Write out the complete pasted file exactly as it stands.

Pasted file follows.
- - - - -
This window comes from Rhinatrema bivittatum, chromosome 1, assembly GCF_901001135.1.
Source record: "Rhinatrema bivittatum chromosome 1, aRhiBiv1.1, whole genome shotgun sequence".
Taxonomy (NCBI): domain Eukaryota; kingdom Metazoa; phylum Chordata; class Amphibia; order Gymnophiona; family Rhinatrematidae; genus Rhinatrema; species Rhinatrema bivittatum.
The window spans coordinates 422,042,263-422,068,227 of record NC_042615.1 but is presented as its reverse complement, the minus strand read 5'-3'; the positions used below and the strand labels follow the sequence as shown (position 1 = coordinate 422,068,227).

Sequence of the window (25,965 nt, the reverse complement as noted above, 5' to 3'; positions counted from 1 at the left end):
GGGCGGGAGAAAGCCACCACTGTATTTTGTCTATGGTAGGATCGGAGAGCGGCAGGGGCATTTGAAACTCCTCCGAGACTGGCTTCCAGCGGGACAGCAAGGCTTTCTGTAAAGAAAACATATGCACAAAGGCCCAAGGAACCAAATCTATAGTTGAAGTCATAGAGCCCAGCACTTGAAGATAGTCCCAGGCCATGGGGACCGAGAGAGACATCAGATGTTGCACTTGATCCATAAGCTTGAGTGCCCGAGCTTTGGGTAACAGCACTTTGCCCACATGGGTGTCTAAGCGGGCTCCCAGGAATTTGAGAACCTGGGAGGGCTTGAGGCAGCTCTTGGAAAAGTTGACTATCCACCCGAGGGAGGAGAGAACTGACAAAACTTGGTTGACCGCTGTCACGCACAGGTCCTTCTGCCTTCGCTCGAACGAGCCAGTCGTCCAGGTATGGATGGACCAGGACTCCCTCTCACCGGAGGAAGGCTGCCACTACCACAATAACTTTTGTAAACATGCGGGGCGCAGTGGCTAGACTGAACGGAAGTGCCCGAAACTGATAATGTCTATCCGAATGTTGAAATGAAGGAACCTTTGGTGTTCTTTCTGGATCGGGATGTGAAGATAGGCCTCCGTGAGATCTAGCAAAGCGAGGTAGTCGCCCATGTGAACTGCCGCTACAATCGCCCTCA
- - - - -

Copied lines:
This window comes from Rhinatrema bivittatum, chromosome 1, assembly GCF_901001135.1.
Source record: "Rhinatrema bivittatum chromosome 1, aRhiBiv1.1, whole genome shotgun sequence".
Taxonomy (NCBI): domain Eukaryota; kingdom Metazoa; phylum Chordata; class Amphibia; order Gymnophiona; family Rhinatrematidae; genus Rhinatrema; species Rhinatrema bivittatum.
The window spans coordinates 422,042,263-422,068,227 of record NC_042615.1 but is presented as its reverse complement, the minus strand read 5'-3'; the positions used below and the strand labels follow the sequence as shown (position 1 = coordinate 422,068,227).

Sequence of the window (25,965 nt, the reverse complement as noted above, 5' to 3'; positions counted from 1 at the left end):
GGGCGGGAGAAAGCCACCACTGTATTTTGTCTATGGTAGGATCGGAGAGCGGCAGGGGCATTTGAAACTCCTCCGAGACTGGCTTCCAGCGGGACAGCAAGGCTTTCTGTAAAGAAAACATATGCACAAAGGCCCAAGGAACCAAATCTATAGTTGAAGTCATAGAGCCCAGCACTTGAAGATAGTCCCAGGCCATGGGGACCGAGAGAGACATCAGATGTTGCACTTGATCCATAAGCTTGAGTGCCCGAGCTTTGGGTAACAGCACTTTGCCCACATGGGTGTCTAAGCGGGCTCCCAGGAATTTGAGAACCTGGGAGGGCTTGAGGCAGCTCTTGGAAAAGTTGACTATCCACCCGAGGGAGGAGAGAACTGACAAAACTTGGTTGACCGCTGTCACGCACAGGTCCTTCTGCCTTCGCTCGAACGAGCCAGTCGTCCAGGTATGGATGGACCAGGACTCCCTCTCACCGGAGGAAGGCTGCCACTACCACAATAACTTTTGTAAACATGCGGGGCGCAGTGGCTAGACTGAACGGAAGTGCCCGAAACTGATAATGTCTATCCGAATGTTGAAATGAAGGAACCTTTGGTGTTCTTTCTGGATCGGGATGTGAAGATAGGCCTCCGTGAGATCTAGCAAAGCGAGGTAGTCGCCCATGTGAACTGCCGCTACAATCGCCCTCA